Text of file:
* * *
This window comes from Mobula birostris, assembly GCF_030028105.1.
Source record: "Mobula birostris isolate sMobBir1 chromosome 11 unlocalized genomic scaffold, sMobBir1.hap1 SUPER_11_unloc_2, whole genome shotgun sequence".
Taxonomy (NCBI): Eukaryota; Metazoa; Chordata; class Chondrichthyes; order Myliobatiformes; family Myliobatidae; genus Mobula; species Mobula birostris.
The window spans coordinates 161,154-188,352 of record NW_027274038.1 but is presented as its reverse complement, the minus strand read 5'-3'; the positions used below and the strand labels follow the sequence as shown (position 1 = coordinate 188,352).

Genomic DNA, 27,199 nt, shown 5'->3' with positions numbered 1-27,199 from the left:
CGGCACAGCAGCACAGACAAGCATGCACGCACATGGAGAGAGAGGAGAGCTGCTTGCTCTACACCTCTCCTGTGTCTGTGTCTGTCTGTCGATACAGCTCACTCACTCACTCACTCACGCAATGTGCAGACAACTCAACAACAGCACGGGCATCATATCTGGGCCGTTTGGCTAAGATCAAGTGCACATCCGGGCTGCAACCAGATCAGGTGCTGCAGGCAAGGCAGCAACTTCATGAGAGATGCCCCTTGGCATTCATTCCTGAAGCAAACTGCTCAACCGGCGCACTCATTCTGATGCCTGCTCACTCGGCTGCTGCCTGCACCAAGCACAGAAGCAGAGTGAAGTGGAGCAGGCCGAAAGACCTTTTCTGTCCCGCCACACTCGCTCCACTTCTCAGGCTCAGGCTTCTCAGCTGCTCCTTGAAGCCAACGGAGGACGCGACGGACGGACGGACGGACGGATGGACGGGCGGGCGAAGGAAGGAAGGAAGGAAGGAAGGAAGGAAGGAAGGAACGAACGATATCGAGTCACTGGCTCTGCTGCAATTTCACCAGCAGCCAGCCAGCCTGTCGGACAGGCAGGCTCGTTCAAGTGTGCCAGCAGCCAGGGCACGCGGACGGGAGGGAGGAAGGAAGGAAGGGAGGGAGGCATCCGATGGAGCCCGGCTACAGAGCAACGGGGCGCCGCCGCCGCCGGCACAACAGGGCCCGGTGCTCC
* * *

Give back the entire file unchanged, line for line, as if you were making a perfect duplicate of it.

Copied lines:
This window comes from Mobula birostris, assembly GCF_030028105.1.
Source record: "Mobula birostris isolate sMobBir1 chromosome 11 unlocalized genomic scaffold, sMobBir1.hap1 SUPER_11_unloc_2, whole genome shotgun sequence".
Taxonomy (NCBI): Eukaryota; Metazoa; Chordata; class Chondrichthyes; order Myliobatiformes; family Myliobatidae; genus Mobula; species Mobula birostris.
The window spans coordinates 161,154-188,352 of record NW_027274038.1 but is presented as its reverse complement, the minus strand read 5'-3'; the positions used below and the strand labels follow the sequence as shown (position 1 = coordinate 188,352).

Genomic DNA, 27,199 nt, shown 5'->3' with positions numbered 1-27,199 from the left:
CGGCACAGCAGCACAGACAAGCATGCACGCACATGGAGAGAGAGGAGAGCTGCTTGCTCTACACCTCTCCTGTGTCTGTGTCTGTCTGTCGATACAGCTCACTCACTCACTCACTCACGCAATGTGCAGACAACTCAACAACAGCACGGGCATCATATCTGGGCCGTTTGGCTAAGATCAAGTGCACATCCGGGCTGCAACCAGATCAGGTGCTGCAGGCAAGGCAGCAACTTCATGAGAGATGCCCCTTGGCATTCATTCCTGAAGCAAACTGCTCAACCGGCGCACTCATTCTGATGCCTGCTCACTCGGCTGCTGCCTGCACCAAGCACAGAAGCAGAGTGAAGTGGAGCAGGCCGAAAGACCTTTTCTGTCCCGCCACACTCGCTCCACTTCTCAGGCTCAGGCTTCTCAGCTGCTCCTTGAAGCCAACGGAGGACGCGACGGACGGACGGACGGACGGATGGACGGGCGGGCGAAGGAAGGAAGGAAGGAAGGAAGGAAGGAAGGAAGGAACGAACGATATCGAGTCACTGGCTCTGCTGCAATTTCACCAGCAGCCAGCCAGCCTGTCGGACAGGCAGGCTCGTTCAAGTGTGCCAGCAGCCAGGGCACGCGGACGGGAGGGAGGAAGGAAGGAAGGGAGGGAGGCATCCGATGGAGCCCGGCTACAGAGCAACGGGGCGCCGCCGCCGCCGGCACAACAGGGCCCGGTGCTCC